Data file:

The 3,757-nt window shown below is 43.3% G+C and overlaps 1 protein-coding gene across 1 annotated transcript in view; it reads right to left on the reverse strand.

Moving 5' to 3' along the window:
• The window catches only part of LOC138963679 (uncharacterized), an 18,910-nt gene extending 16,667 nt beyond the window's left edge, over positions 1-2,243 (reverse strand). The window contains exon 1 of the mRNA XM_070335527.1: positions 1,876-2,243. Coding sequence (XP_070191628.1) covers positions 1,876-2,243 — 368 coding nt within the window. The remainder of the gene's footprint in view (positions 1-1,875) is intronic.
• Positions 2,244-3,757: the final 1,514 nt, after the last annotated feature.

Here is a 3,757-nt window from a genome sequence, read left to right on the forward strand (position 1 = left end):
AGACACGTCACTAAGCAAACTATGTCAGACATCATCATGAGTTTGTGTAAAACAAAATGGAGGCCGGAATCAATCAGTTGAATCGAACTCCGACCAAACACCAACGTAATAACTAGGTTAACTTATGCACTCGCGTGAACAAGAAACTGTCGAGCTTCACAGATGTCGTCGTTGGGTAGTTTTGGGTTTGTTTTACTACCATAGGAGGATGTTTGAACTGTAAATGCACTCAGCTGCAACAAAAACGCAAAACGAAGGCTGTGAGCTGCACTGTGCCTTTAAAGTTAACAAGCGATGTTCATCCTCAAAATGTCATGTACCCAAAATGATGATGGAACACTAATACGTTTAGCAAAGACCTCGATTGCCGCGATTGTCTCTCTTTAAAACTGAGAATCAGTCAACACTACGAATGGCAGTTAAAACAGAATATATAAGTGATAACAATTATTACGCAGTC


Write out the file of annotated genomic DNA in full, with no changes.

The 3,757-nt window shown below is 43.3% G+C and overlaps 1 protein-coding gene across 1 annotated transcript in view; it reads right to left on the reverse strand.

Moving 5' to 3' along the window:
• The window catches only part of LOC138963679 (uncharacterized), an 18,910-nt gene extending 16,667 nt beyond the window's left edge, over positions 1-2,243 (reverse strand). The window contains exon 1 of the mRNA XM_070335527.1: positions 1,876-2,243. Coding sequence (XP_070191628.1) covers positions 1,876-2,243 — 368 coding nt within the window. The remainder of the gene's footprint in view (positions 1-1,875) is intronic.
• Positions 2,244-3,757: the final 1,514 nt, after the last annotated feature.

Here is a 3,757-nt window from a genome sequence, read left to right on the forward strand (position 1 = left end):
AGACACGTCACTAAGCAAACTATGTCAGACATCATCATGAGTTTGTGTAAAACAAAATGGAGGCCGGAATCAATCAGTTGAATCGAACTCCGACCAAACACCAACGTAATAACTAGGTTAACTTATGCACTCGCGTGAACAAGAAACTGTCGAGCTTCACAGATGTCGTCGTTGGGTAGTTTTGGGTTTGTTTTACTACCATAGGAGGATGTTTGAACTGTAAATGCACTCAGCTGCAACAAAAACGCAAAACGAAGGCTGTGAGCTGCACTGTGCCTTTAAAGTTAACAAGCGATGTTCATCCTCAAAATGTCATGTACCCAAAATGATGATGGAACACTAATACGTTTAGCAAAGACCTCGATTGCCGCGATTGTCTCTCTTTAAAACTGAGAATCAGTCAACACTACGAATGGCAGTTAAAACAGAATATATAAGTGATAACAATTATTACGCAGTC